Blazing a trail to the consumer

Walter Odenthal works at Skoki, a small back-country hiking lodge located one mountain range east of B.C.'s Lake Louise. I don't know Walter very well but he looks like he's in his mid 40s. He's tall and like most mountain people, very lean and very fit. Rumour has it he came from a well-to-do family in Germany. Some say he's a concert pianist.
What I know for sure is that he builds magnificent hiking trails, and in my conversations with Walter, I detected a strong parallel between planning mountain hiking trails and planning media campaigns.

Walter Odenthal works at Skoki, a small back-country hiking lodge located one mountain range east of B.C.’s Lake Louise. I don’t know Walter very well but he looks like he’s in his mid 40s. He’s tall and like most mountain people, very lean and very fit. Rumour has it he came from a well-to-do family in Germany. Some say he’s a concert pianist.

What I know for sure is that he builds magnificent hiking trails, and in my conversations with Walter, I detected a strong parallel between planning mountain hiking trails and planning media campaigns.

Some of Walter’s trails are in plain view and have become the ‘route of record,’ so to speak. Others are secret trails, hidden from the prying eyes of the Banff Park wardens, who don’t like Walter very much because all trail construction should be undertaken by parks administration.

One secret trail – one that I hope the wardens never find – takes you through a dense spruce forest and up a steep slope to the edge of Drummond Glacier. The destination leaves you gasping at a raw tableau of stone, water, gravel moraine and a massive sheet of slow-moving ice. If Walter doesn’t tell you how to find that trail, you’ll never find it.

I also sampled one of his more public creations this summer. The trail in question begins just above Skoki Lodge, traverses under The Wall of Jericho, moving gradually higher to a mild headwall. An hour of hiking and a few minutes of hand-and-foot scrambling brought me face-to-face with the achingly beautiful Merlin Lake, spread out there just as high and as blue as the sky.

Like a good media planner, Walter gets hikers to their destination as quickly as possible. Like a good media planner, Walter ensures his customers don’t waste energy, but he also makes sure his target group has an enjoyable and tasteful experience.

I asked Walter how he plans out such efficient, effective and awe-inspiring creations, and he told me there were four important planning steps. These steps have as much to do with routing consumers to a business objective as they do with routing hikers to a viewpoint.

Walter’s first step in planning out a trail is to personally visit the final destination. This point of admission surprised me. In what is basically an A to Z planning process, his planning process begins at Z… not A.

‘How can I possibly build a trail somewhere if I don’t start by visiting where I’m going?’ he asked when I inquired further.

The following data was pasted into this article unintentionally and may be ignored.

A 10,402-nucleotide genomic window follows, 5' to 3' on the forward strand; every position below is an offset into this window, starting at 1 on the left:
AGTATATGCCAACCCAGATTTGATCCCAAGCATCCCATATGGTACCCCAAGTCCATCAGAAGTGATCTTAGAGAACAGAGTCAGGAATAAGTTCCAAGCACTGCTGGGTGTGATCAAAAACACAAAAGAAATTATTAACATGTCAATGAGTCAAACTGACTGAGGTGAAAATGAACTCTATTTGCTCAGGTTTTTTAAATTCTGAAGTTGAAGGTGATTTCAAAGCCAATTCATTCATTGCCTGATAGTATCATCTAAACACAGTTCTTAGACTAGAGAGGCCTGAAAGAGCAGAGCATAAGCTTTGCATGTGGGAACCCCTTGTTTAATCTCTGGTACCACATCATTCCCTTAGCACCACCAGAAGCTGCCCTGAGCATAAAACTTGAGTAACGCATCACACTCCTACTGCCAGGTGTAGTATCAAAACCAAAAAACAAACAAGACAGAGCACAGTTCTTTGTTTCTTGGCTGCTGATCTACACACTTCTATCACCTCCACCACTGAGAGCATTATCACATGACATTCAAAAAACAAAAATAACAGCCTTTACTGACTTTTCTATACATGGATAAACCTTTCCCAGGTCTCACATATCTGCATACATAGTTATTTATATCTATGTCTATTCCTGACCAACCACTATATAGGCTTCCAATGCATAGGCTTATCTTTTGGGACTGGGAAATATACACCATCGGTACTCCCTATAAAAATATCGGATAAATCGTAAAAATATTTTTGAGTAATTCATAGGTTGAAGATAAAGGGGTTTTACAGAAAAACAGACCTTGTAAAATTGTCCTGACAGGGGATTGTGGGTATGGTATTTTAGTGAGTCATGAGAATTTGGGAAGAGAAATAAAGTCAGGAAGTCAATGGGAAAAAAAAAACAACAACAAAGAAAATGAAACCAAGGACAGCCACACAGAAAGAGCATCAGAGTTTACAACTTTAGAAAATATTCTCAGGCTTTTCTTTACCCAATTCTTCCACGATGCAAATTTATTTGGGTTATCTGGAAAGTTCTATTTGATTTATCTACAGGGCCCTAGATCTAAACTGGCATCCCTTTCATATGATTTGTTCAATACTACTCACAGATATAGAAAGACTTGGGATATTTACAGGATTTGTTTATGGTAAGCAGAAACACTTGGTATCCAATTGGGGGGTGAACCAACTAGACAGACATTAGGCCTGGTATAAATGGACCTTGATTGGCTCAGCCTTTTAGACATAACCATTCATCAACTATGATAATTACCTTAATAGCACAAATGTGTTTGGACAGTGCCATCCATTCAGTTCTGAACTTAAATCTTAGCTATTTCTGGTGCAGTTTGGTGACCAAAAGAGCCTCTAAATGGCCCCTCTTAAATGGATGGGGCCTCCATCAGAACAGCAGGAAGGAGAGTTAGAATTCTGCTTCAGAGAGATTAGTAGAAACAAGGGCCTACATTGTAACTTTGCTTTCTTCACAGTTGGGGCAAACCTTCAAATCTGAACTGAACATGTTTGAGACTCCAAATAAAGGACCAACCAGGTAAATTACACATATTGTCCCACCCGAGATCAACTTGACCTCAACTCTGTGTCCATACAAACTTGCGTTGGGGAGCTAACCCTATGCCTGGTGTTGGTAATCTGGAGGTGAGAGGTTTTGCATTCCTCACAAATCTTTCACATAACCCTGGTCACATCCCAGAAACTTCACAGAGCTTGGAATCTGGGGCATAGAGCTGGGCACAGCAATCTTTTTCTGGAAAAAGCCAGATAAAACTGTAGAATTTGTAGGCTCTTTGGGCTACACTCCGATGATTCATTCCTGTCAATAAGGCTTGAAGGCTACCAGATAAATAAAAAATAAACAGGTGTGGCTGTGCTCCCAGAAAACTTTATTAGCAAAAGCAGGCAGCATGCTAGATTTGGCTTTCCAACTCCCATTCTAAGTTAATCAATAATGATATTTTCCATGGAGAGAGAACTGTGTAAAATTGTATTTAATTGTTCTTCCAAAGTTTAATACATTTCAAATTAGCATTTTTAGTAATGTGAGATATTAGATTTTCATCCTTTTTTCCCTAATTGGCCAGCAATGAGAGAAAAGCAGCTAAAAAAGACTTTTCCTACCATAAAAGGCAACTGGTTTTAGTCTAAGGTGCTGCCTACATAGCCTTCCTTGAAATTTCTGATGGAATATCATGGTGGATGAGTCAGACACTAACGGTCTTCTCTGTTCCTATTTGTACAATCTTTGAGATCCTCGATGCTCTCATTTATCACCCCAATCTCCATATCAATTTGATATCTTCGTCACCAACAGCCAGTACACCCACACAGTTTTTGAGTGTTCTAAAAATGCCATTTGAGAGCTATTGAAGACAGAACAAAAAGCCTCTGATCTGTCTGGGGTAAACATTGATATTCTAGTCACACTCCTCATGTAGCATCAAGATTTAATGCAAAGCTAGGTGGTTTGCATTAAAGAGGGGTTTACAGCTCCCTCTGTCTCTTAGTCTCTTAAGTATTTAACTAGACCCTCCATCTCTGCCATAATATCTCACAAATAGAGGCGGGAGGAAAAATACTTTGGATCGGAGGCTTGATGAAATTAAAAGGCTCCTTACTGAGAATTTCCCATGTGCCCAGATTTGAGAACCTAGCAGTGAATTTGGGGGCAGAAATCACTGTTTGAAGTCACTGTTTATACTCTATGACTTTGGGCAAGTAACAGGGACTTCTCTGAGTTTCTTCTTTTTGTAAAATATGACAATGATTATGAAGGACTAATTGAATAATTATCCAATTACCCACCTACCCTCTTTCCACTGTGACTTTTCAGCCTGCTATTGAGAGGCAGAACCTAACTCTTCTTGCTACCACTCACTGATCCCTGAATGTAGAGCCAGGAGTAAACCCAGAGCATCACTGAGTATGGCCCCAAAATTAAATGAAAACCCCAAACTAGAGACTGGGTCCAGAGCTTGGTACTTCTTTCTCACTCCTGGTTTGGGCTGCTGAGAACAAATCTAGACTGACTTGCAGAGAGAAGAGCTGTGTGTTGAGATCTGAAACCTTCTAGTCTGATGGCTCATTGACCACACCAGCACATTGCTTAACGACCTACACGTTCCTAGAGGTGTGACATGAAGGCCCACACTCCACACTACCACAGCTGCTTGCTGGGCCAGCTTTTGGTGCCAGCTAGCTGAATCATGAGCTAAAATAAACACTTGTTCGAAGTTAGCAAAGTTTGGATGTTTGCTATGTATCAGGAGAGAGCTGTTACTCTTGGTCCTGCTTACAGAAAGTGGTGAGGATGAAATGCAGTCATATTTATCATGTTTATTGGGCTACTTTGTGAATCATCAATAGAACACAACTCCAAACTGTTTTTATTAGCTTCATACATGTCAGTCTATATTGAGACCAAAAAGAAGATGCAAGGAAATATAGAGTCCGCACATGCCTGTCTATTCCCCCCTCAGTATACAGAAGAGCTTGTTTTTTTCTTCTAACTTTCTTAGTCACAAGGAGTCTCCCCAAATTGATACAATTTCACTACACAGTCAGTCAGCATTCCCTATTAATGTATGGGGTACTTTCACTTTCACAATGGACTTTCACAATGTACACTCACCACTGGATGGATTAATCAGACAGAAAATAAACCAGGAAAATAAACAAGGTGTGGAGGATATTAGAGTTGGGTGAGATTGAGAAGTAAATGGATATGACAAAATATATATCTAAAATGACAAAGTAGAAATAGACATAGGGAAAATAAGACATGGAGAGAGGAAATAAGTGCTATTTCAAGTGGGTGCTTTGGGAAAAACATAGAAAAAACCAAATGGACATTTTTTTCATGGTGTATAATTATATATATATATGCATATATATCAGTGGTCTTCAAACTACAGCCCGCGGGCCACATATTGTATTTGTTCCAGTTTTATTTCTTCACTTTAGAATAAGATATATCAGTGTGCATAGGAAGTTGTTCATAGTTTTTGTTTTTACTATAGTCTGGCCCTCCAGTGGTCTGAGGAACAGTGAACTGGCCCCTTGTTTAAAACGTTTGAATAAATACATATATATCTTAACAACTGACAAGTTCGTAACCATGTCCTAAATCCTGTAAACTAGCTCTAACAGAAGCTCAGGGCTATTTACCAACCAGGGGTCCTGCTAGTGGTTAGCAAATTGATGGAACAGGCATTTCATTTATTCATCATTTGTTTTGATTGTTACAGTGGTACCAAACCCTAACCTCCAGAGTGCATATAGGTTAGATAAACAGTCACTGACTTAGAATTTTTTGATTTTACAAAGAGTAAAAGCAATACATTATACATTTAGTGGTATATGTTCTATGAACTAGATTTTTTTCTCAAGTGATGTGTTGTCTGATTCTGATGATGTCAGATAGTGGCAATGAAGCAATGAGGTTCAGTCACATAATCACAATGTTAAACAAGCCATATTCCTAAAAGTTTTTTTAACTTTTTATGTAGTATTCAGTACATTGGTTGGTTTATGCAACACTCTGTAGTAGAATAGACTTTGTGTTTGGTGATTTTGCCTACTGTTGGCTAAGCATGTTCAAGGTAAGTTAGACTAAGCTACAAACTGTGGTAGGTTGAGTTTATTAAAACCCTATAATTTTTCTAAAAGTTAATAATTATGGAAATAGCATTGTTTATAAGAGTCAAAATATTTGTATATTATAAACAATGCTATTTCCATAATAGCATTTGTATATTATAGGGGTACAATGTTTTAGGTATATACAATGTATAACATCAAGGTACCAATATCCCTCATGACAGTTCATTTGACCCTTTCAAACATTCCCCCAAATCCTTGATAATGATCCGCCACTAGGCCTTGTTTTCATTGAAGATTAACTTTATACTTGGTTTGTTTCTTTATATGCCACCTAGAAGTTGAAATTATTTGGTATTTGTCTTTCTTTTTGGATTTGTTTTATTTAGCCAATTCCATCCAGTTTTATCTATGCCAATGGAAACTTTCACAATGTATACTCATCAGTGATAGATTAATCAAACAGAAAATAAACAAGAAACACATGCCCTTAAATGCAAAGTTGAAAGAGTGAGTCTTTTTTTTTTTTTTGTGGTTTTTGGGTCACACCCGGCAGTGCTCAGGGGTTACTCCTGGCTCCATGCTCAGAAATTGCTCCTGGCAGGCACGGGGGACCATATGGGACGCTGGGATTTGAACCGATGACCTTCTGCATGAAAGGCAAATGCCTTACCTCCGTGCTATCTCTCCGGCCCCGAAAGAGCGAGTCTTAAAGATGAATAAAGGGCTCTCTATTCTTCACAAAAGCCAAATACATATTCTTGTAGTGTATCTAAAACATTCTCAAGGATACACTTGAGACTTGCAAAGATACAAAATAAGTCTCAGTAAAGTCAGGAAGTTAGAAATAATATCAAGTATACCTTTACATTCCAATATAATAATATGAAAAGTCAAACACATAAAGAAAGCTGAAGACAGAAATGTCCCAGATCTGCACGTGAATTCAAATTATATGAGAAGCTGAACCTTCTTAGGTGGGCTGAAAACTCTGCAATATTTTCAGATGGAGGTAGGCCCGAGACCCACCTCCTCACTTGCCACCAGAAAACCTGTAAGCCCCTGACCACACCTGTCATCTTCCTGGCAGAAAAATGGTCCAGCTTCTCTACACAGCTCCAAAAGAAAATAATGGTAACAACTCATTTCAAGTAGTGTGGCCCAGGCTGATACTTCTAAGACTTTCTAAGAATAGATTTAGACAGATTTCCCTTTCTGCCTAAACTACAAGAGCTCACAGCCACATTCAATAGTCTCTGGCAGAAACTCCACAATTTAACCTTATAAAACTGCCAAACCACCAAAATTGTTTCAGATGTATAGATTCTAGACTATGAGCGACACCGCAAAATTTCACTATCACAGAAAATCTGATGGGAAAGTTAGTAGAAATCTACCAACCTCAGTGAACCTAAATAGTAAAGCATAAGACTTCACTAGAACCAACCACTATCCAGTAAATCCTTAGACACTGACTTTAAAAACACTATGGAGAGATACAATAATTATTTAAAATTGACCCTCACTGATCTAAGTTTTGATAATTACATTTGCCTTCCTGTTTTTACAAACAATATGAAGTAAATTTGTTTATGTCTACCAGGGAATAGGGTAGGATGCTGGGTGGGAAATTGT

‘Can’t you see where you’re going from a distance? Do you have to actually go all the way to the end of the trail first?’ I asked, always looking for an easy way out.

‘But the destination close up is so much different from how it looks from a distance,’ Walter replied. And therein lies the important media planning insight. If you want to design a great media plan you must visit the consumer’s end objective. For example, if you want to plan for a margarine brand, you must personally visit consumers’ homes and watch how they use the margarine… as a first step. Media planners must gain consumer insight just as Walter must gain hiker insight before he lifts a rock or cuts a branch.

The second step Walter employs is to study the trail’s grade. Three paces level for one pace up is Walter’s rule of thumb. The hike can become almost effortless, even though a very significant gain in altitude takes place.

Walter’s rule of thumb has a media planning application. Lay out the plan so no one large demand is being made on the consumer. Small required actions distributed evenly over the consumer’s normal media and marketing day should be planned. Don’t call for consumers to undertake a tough uphill slog. They’ll simply give up and head home.

Step three in Walter’s trail planning process involves several back and forth visits between trailhead and destination. He uses small bits of coloured tape tied to branches, or small, temporary cairns of rock to tentatively mark the trail. As he makes improvements, he adds blazes. If he finds portions of the trail awkward, he removes the blazes. Walter constantly revisits his trail plan until he is totally confident that the best route has been found. Ditto for media planning.

Finally, although tempted, Walter never lifts a finger until he is sure the plan, in total, is complete.

According to Walter, ‘Building a trail is too hard a job to have to do twice.’ And that is, of course, the essence of all planning. Its why we ‘plan’ the media before we ‘buy’ the media. If we find ourselves buying, revising and revising once again it will be because we could not resist the temptation to hurry the planning process.

So if you find yourself on a particularly pleasing course of action that allows you to move forward with ease, that contains pleasant surprises at each turn, that moves you smoothly to your destination, that finally allows you to reach your vantage point with confidence, then you’ve experienced the fruits of great planning: a great media plan if you’re a consumer – or if you’re hiking in the Rockies – a great hiking trail.

Rob Young is a founding partner and SVP, planning and research at Toronto-based Harrison Young Pesonen & Newell. He can be reached at ryoung@hypn.com.